From Brandon the expedition moved on to Morton, a small village depot on the Southern Railroad, where the depot and outbuildings were speedily consumed by fire. Only a few buildings were burned at Brandon by the troops, the socalled confederate government not occupying many. There was, however, every evidence that Brandon was shortly to be a supply-depot of considerable importance, large quantities of stores having been removed at the news of our approach.

General Loring, with his demoralized army, crossed Pearl River on the fifth of February, at Madison Crossing, and formed a junction with General French; the two forces amounting to one thousand five hundred men. General Sherman felt quite confident the enemy would make a stand at this strong position, but our scouts soon brought the amusing intelligence that the rebels were in full retreat on the Hillsboro road. The cause of this change of base, we learned from a deserter who entered our lines, was the supposition that General Sherman was endeavoring to flank them via the line of the Southern Railroad. Colonel Winslow, commanding a brigade of cavalry, consisting of the Fourth Iowa, Sixth Wisconsin, Tenth Missouri, and Eleventh Illinois, chased the enemy to Meridian, capturing and killing quite a number. Our cavalry occupied the town on February fourteenth, and remained there seven days, destroying the State arsenal, which was filled with damaged fire-arms and immense quantities of ammunition of all kinds, together with a large supply of copper and lead.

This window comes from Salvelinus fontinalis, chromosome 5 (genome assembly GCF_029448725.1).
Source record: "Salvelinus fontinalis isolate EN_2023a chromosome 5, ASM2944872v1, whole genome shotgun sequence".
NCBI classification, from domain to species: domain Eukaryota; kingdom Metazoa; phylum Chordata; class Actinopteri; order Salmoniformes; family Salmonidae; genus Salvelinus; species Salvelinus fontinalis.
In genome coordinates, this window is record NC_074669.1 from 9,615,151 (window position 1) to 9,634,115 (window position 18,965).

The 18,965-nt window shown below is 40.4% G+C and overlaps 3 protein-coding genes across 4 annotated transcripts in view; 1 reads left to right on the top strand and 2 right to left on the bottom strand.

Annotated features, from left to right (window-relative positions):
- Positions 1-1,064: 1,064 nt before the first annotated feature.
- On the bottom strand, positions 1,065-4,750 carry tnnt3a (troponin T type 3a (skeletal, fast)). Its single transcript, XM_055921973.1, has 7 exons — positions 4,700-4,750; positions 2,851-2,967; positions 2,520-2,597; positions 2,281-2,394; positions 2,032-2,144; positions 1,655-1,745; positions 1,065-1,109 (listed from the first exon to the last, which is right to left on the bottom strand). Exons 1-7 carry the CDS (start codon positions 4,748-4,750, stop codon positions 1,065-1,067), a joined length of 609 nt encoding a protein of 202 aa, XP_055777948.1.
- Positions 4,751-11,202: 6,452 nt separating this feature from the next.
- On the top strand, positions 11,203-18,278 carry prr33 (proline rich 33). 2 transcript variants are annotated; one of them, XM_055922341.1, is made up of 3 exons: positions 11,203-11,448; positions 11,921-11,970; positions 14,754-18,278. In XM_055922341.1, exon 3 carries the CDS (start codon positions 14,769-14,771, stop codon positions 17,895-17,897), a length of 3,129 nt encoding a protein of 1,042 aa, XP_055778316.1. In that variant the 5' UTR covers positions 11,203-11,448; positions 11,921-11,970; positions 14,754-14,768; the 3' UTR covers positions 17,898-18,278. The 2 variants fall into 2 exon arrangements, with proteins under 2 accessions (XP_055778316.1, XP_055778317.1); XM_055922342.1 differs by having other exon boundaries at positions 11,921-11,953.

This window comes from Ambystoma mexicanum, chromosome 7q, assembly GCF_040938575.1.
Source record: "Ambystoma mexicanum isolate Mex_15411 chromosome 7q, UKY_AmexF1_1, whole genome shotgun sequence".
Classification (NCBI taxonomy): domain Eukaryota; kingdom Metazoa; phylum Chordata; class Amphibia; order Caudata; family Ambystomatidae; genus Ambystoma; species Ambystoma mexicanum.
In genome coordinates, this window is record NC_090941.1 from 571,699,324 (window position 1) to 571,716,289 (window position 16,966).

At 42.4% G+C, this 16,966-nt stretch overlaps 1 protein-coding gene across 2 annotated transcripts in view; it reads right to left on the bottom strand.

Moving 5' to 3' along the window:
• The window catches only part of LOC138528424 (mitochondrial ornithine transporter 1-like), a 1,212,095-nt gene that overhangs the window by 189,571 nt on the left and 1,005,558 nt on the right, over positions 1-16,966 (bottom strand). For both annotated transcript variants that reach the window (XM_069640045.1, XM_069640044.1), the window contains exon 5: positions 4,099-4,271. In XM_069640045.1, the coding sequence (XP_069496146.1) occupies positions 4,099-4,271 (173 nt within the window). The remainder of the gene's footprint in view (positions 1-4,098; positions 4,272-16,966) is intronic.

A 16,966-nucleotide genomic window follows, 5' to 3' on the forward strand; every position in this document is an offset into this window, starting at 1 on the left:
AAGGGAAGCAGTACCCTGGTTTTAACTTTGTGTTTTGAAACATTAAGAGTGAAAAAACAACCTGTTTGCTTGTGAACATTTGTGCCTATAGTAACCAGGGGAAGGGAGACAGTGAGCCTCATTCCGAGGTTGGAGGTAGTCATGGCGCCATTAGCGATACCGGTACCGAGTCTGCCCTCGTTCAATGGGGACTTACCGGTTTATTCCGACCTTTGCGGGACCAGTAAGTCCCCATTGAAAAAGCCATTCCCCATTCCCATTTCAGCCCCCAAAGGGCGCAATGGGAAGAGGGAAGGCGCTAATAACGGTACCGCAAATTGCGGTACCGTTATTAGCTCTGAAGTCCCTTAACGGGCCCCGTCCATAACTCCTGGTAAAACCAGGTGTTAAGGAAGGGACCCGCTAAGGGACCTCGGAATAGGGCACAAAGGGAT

The Ragsdale and Burton Hotels were destroyed, after the furniture had been removed, it being the intention of General Sherman to destroy nothing except that which might be used by the rebel government. The State arsenal was stocked with valuable machinery for the manufacture and repair of small-arms, and all sorts of ordnance stores, the destruction of which will prove a serious blow to the enemy. Twelve extensive government sheds, a large building called the Soldier's Home, and a number of hospitals and ware-houses, filled with miscellaneous military stores, were set on fire and totally destroyed. Two large grist-mills were likewise burned, after our army had ground a sufficient supply of corn-meal. Twenty thousand bushels of corn fell into our hands, and was speedily converted into corncakes for the hungry soldiers. Nearly every building in Meridian was destroyed, save those which were occupied, and the smoking ruins, with their blackened walls and chimneys standing as giant sentinels over the sorrowful scene, sent a thrill of pity to the hearts of those whom stern war and military necessity compelled to apply the torch.

It was part of the military programme for General Smith's cavalry expedition, which left Memphis, Tennessee, to operate in conjunction with General Sherman's forces, and to unite at Meridian; and it was the failure of this portion of the plan that induced General Sherman to remain seven days in Meridian. General Sherman sent out several scouting-parties as far north as Louisville